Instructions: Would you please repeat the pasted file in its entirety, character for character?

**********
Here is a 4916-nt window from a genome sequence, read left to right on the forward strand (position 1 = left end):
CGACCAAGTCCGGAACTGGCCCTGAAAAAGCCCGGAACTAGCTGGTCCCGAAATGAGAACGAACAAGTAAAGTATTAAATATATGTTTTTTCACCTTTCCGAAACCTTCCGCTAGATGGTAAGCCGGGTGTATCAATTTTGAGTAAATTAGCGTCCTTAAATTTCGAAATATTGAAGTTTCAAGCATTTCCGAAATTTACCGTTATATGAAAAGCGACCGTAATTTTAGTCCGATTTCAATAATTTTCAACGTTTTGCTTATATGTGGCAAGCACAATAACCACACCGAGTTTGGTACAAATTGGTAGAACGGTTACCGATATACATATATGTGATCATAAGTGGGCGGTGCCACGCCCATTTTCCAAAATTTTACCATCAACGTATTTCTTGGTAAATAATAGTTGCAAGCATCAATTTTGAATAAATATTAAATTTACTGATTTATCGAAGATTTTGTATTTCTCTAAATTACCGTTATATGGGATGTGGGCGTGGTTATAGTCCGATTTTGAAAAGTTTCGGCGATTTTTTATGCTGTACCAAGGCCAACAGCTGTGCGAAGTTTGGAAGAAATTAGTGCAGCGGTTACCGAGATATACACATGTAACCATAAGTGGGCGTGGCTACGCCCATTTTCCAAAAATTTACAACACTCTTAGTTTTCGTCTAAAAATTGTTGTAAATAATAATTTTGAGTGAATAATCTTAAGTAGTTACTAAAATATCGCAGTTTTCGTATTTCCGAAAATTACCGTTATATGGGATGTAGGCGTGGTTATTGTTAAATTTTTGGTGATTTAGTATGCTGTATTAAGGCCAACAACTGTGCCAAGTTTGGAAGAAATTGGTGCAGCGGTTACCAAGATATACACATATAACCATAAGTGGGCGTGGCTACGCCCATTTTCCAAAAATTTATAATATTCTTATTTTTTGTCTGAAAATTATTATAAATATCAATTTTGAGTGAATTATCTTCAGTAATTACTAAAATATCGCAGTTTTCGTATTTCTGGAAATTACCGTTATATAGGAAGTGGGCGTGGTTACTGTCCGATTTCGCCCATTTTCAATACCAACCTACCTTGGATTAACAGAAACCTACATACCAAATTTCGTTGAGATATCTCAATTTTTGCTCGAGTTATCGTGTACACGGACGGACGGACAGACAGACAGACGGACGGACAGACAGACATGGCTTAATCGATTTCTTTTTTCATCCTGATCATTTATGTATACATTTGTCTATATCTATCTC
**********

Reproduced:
Here is a 4916-nt window from a genome sequence, read left to right on the forward strand (position 1 = left end):
CGACCAAGTCCGGAACTGGCCCTGAAAAAGCCCGGAACTAGCTGGTCCCGAAATGAGAACGAACAAGTAAAGTATTAAATATATGTTTTTTCACCTTTCCGAAACCTTCCGCTAGATGGTAAGCCGGGTGTATCAATTTTGAGTAAATTAGCGTCCTTAAATTTCGAAATATTGAAGTTTCAAGCATTTCCGAAATTTACCGTTATATGAAAAGCGACCGTAATTTTAGTCCGATTTCAATAATTTTCAACGTTTTGCTTATATGTGGCAAGCACAATAACCACACCGAGTTTGGTACAAATTGGTAGAACGGTTACCGATATACATATATGTGATCATAAGTGGGCGGTGCCACGCCCATTTTCCAAAATTTTACCATCAACGTATTTCTTGGTAAATAATAGTTGCAAGCATCAATTTTGAATAAATATTAAATTTACTGATTTATCGAAGATTTTGTATTTCTCTAAATTACCGTTATATGGGATGTGGGCGTGGTTATAGTCCGATTTTGAAAAGTTTCGGCGATTTTTTATGCTGTACCAAGGCCAACAGCTGTGCGAAGTTTGGAAGAAATTAGTGCAGCGGTTACCGAGATATACACATGTAACCATAAGTGGGCGTGGCTACGCCCATTTTCCAAAAATTTACAACACTCTTAGTTTTCGTCTAAAAATTGTTGTAAATAATAATTTTGAGTGAATAATCTTAAGTAGTTACTAAAATATCGCAGTTTTCGTATTTCCGAAAATTACCGTTATATGGGATGTAGGCGTGGTTATTGTTAAATTTTTGGTGATTTAGTATGCTGTATTAAGGCCAACAACTGTGCCAAGTTTGGAAGAAATTGGTGCAGCGGTTACCAAGATATACACATATAACCATAAGTGGGCGTGGCTACGCCCATTTTCCAAAAATTTATAATATTCTTATTTTTTGTCTGAAAATTATTATAAATATCAATTTTGAGTGAATTATCTTCAGTAATTACTAAAATATCGCAGTTTTCGTATTTCTGGAAATTACCGTTATATAGGAAGTGGGCGTGGTTACTGTCCGATTTCGCCCATTTTCAATACCAACCTACCTTGGATTAACAGAAACCTACATACCAAATTTCGTTGAGATATCTCAATTTTTGCTCGAGTTATCGTGTACACGGACGGACGGACAGACAGACAGACGGACGGACAGACAGACATGGCTTAATCGATTTCTTTTTTCATCCTGATCATTTATGTATACATTTGTCTATATCTATCTC